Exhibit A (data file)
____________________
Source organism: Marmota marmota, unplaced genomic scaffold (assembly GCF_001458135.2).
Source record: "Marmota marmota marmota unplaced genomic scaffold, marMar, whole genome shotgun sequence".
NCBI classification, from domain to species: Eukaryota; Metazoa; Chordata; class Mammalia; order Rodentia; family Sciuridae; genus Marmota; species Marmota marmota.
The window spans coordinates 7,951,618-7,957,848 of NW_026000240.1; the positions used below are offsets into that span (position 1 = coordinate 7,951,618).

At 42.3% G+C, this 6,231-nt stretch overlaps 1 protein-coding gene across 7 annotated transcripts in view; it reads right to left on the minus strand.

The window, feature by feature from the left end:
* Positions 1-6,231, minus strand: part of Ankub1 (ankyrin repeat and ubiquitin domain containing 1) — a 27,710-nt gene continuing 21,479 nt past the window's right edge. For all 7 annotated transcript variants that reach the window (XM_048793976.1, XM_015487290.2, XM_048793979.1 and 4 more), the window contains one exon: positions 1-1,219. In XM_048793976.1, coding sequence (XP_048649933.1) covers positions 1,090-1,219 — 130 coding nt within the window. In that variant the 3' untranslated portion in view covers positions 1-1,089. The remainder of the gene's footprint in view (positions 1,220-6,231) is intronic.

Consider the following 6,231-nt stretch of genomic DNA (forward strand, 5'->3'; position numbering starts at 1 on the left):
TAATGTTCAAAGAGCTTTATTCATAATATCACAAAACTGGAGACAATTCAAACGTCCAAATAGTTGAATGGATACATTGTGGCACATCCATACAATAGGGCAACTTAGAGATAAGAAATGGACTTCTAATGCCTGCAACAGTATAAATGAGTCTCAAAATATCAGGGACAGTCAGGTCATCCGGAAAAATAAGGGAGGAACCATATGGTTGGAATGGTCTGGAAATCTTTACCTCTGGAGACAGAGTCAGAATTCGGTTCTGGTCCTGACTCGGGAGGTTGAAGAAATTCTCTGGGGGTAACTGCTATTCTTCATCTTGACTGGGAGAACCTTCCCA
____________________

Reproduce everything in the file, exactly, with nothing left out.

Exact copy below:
Source organism: Marmota marmota, unplaced genomic scaffold (assembly GCF_001458135.2).
Source record: "Marmota marmota marmota unplaced genomic scaffold, marMar, whole genome shotgun sequence".
NCBI classification, from domain to species: Eukaryota; Metazoa; Chordata; class Mammalia; order Rodentia; family Sciuridae; genus Marmota; species Marmota marmota.
The window spans coordinates 7,951,618-7,957,848 of NW_026000240.1; the positions used below are offsets into that span (position 1 = coordinate 7,951,618).

At 42.3% G+C, this 6,231-nt stretch overlaps 1 protein-coding gene across 7 annotated transcripts in view; it reads right to left on the minus strand.

The window, feature by feature from the left end:
* Positions 1-6,231, minus strand: part of Ankub1 (ankyrin repeat and ubiquitin domain containing 1) — a 27,710-nt gene continuing 21,479 nt past the window's right edge. For all 7 annotated transcript variants that reach the window (XM_048793976.1, XM_015487290.2, XM_048793979.1 and 4 more), the window contains one exon: positions 1-1,219. In XM_048793976.1, coding sequence (XP_048649933.1) covers positions 1,090-1,219 — 130 coding nt within the window. In that variant the 3' untranslated portion in view covers positions 1-1,089. The remainder of the gene's footprint in view (positions 1,220-6,231) is intronic.

Consider the following 6,231-nt stretch of genomic DNA (forward strand, 5'->3'; position numbering starts at 1 on the left):
TAATGTTCAAAGAGCTTTATTCATAATATCACAAAACTGGAGACAATTCAAACGTCCAAATAGTTGAATGGATACATTGTGGCACATCCATACAATAGGGCAACTTAGAGATAAGAAATGGACTTCTAATGCCTGCAACAGTATAAATGAGTCTCAAAATATCAGGGACAGTCAGGTCATCCGGAAAAATAAGGGAGGAACCATATGGTTGGAATGGTCTGGAAATCTTTACCTCTGGAGACAGAGTCAGAATTCGGTTCTGGTCCTGACTCGGGAGGTTGAAGAAATTCTCTGGGGGTAACTGCTATTCTTCATCTTGACTGGGAGAACCTTCCCA